Mass. Court Upholds Israeli Judgment

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Earlier this week the Supreme Judicial Court (SJC) upheld a trial court decision validating an Israeli law firm’s judgment against a Massachusetts defendant.

According to the court’s opinion, the defendant agreed to pay the Israeli law firm for legal services in Israel. After the services were provided the defendant refused to pay the law firm’s bill despite numerous email requests.

This prompted the law firm to file suit against the defendant in Israel. The law firm attempted to serve notice on the defendant at her residence in Massachusetts. However, the defendant evade all efforts made by the sheriff’s department to serve her personally with the court summons. (The sheriff’s office went to the defendant’s residence four times to no avail. They also spoke to the defendant over the phone and she told them that she would not accept service of the summons.)

Despite the sheriff’s failure to serve the defendant with notice, the Israeli court entered a default judgment in favor of the law firm.

The law firm then filed an action in Massachusetts Superior Court seeking to enforce the Israeli judgment pursuant to the Uniform Foreign Money-Judgments Recognition Act, M.G.L. c. 235, section 23A, which states, in part, that

any foreign judgment that is final and conclusive and enforceable where rendered…shall be conclusive between the parties to the extent that it grants or denies recovery of a sum of money. The foreign judgment shall be enforceable in the same manner as the judgment of a sister state which is entitled to full faith and credit.

The defendant contested this enforcement of the judgment arguing that the law firm failed to properly serve her with notice of the lawsuit (Mass.R.Civ.P. 4(d)) and that enforcement of the Israeli judgment would be contrary to public policy.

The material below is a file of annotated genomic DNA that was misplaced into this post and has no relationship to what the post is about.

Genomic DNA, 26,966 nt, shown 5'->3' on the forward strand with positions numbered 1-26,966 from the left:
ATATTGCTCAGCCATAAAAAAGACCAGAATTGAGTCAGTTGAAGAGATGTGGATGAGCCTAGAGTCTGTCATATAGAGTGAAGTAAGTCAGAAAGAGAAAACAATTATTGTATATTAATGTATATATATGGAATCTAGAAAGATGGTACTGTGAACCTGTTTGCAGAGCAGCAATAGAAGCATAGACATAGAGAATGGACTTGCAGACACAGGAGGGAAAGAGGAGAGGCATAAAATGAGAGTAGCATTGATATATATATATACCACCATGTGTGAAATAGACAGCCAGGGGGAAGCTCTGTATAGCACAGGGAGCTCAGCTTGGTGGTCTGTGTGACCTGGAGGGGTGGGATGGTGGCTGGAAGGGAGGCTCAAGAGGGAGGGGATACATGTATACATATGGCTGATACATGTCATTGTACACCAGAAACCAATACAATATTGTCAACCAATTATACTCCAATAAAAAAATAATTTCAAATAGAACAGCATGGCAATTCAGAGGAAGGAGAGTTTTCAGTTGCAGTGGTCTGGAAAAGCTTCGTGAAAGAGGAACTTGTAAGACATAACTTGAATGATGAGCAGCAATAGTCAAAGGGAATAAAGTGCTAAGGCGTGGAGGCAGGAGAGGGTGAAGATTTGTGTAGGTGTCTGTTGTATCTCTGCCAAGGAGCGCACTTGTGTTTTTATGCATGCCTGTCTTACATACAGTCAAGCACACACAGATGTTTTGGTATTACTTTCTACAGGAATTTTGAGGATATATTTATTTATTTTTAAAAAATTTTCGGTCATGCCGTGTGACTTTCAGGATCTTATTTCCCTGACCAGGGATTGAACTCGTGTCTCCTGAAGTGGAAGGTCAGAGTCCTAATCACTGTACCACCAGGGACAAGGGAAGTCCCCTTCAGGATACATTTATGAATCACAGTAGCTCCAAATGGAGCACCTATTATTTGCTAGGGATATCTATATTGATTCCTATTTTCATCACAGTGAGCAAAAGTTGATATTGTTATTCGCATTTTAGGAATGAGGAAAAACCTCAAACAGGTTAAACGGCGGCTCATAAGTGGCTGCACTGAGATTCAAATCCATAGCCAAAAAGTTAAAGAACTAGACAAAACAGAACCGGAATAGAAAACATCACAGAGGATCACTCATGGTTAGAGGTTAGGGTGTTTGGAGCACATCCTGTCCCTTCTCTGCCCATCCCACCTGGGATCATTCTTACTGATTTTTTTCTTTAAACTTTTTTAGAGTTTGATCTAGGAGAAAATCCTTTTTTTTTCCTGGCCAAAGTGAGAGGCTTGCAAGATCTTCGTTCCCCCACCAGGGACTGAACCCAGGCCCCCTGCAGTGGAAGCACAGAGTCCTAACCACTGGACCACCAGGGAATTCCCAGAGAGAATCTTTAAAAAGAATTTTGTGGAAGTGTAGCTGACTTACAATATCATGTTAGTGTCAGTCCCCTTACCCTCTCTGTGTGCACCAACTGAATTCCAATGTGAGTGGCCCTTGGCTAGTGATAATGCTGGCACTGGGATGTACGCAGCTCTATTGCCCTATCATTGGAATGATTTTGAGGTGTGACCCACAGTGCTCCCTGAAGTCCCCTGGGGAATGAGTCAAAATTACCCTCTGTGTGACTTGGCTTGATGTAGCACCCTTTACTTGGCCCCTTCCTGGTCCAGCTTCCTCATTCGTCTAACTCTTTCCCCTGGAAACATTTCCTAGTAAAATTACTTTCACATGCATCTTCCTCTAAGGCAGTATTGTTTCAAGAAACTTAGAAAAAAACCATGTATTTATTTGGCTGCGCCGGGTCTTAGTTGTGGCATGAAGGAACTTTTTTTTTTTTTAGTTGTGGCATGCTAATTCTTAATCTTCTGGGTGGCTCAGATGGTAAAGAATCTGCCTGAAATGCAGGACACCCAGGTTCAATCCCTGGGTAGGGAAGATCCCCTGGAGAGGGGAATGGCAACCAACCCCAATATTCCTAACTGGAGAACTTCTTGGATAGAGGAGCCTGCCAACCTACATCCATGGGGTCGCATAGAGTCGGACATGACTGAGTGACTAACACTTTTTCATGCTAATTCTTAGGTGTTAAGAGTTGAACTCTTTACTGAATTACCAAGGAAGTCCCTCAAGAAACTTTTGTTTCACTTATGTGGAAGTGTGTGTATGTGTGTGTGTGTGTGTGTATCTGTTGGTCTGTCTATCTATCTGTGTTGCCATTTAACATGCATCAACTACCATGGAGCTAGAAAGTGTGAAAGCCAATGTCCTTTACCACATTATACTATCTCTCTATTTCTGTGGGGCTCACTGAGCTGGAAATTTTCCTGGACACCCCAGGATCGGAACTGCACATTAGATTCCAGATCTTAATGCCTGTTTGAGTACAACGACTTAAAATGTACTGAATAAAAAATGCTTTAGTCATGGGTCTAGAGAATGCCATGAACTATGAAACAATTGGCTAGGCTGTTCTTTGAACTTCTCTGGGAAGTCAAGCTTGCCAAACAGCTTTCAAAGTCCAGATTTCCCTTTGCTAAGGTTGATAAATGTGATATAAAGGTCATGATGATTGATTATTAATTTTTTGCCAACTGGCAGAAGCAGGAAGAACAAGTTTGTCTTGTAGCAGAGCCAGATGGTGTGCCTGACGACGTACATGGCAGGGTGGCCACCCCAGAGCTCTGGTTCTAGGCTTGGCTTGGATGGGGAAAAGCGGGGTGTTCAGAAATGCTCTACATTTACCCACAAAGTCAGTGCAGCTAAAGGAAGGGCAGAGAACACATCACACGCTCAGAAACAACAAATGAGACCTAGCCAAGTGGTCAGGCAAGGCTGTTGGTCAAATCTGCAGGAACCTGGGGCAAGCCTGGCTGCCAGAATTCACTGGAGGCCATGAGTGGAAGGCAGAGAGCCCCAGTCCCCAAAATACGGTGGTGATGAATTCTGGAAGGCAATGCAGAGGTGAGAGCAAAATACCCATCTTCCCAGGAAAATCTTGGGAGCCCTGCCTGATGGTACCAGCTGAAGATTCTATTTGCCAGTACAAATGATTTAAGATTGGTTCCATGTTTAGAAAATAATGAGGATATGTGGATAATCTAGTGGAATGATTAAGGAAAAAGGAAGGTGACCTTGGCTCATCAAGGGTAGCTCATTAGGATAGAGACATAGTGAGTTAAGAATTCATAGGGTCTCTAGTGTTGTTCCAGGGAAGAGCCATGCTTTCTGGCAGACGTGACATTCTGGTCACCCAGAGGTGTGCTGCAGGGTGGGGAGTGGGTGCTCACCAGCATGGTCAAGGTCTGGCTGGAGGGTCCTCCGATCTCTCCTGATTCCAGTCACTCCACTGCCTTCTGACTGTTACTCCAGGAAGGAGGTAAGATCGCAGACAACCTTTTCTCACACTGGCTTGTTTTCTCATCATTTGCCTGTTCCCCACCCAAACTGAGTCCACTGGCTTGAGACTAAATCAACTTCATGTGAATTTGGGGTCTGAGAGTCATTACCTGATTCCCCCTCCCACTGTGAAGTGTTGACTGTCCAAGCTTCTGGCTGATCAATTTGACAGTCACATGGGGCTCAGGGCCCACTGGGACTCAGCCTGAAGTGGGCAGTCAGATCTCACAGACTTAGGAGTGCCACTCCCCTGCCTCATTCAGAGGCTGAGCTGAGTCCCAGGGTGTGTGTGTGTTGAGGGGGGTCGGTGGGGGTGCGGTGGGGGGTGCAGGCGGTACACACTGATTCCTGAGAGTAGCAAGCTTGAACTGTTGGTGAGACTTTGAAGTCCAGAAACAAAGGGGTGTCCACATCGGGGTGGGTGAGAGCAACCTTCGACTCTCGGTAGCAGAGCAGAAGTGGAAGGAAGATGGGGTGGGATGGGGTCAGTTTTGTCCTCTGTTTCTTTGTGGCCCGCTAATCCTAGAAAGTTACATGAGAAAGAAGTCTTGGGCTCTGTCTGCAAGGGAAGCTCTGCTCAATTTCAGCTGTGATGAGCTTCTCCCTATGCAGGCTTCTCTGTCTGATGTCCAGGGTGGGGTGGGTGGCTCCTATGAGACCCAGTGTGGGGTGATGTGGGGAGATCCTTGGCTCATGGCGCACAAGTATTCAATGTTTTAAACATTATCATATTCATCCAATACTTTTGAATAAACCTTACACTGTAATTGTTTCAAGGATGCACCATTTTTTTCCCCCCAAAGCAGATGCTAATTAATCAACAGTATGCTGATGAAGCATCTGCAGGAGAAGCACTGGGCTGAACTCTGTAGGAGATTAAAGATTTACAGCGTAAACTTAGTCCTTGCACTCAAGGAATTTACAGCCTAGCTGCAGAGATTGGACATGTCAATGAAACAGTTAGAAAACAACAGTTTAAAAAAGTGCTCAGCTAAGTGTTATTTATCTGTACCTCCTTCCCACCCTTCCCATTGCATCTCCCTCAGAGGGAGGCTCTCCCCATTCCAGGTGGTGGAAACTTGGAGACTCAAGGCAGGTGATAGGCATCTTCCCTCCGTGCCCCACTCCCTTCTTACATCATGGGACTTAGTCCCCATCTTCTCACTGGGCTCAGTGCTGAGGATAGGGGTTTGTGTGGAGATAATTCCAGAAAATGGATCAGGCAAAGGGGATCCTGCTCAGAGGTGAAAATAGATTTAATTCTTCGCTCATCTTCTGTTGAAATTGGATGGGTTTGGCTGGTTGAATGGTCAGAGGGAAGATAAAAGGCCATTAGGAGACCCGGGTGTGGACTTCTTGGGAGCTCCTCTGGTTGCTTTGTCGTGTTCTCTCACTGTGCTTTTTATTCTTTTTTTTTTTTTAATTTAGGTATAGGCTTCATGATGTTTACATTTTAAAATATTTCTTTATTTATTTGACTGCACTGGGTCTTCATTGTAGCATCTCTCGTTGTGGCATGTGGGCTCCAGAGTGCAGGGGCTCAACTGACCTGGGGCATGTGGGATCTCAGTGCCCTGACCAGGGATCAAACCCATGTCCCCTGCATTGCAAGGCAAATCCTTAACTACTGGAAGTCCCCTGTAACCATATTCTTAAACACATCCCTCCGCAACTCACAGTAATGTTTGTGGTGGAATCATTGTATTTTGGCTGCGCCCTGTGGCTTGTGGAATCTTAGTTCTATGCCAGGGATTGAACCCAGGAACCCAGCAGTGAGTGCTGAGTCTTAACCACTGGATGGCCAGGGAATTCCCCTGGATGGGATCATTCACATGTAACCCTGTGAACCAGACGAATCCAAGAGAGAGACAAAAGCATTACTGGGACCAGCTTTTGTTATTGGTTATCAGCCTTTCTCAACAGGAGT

The Superior Court rejected both of these arguments and the SJC affirmed the decision.

According to the SJC, the fact that the sheriff’s office did not serve the defendant personally with the initial summons is insufficient to render the judgment invalid.

whether a particular method of notice is reasonable depends on the particular circumstances. The absence of service of process is not dispositive….The defendant received adequate notice. After the defendant orally agreed to guarantee the legal fees, the plaintiff repeatedly notified her when these came due, making clear that it would hold her personally liable. The defendant certainly received at least one of these requests, as she responded to the demand sent in July 2013, even apologizing for the delay. Apologies aside, this would be the last that the plaintiff heard from the defendant during these exchanges. More alerts about possible litigation followed, but the defendant continued not to respond. Although these facts alone are not sufficient notice, they contextualize what happened next: four attempts to serve the defendant, one of which included a telephone conversation between the defendant and the process server in which the defendant informed the server that she would not accept the papers. Throughout these efforts, the defendant cloaked herself in a veil of ignorance, leading the Israeli and Superior Court judges to make their respective findings about notice.

Next the court rejected the defendant’s claim that the Israeli judgment was contrary to the Commonwealth’s public policy and thus unenforceable according to the Uniform Foreign Money-Judgments Recognition Act. The defendant’s claim was based on the fact that she did business through a corporate entity and that she, therefore, could not be personally liable for the judgment owed. The judgment was, according to the defendant, repugnant to public policy.

In rejecting this claim, the court wrote,

Repugnancy is strong medicine, best administered sparingly. A judgment will offend public policy when the original claim is repugnant to fundamental notions of what is decent and just in the State where enforcement is sought…In the classic formulation, a judgment that ‘tends clearly’ to undermine the public interest, the public confidence in the administration of the law, or security for individual rights of personal liberty or of private property is against public policy…The Israeli judgment is not repugnant. This judgment was premised on the plaintiff asking the Israeli court to pierce the…corporate veil and hold the defendant personally liable. As both the Superior Court judge and other courts have noted, Israeli courts take corporate veil piercing seriously.

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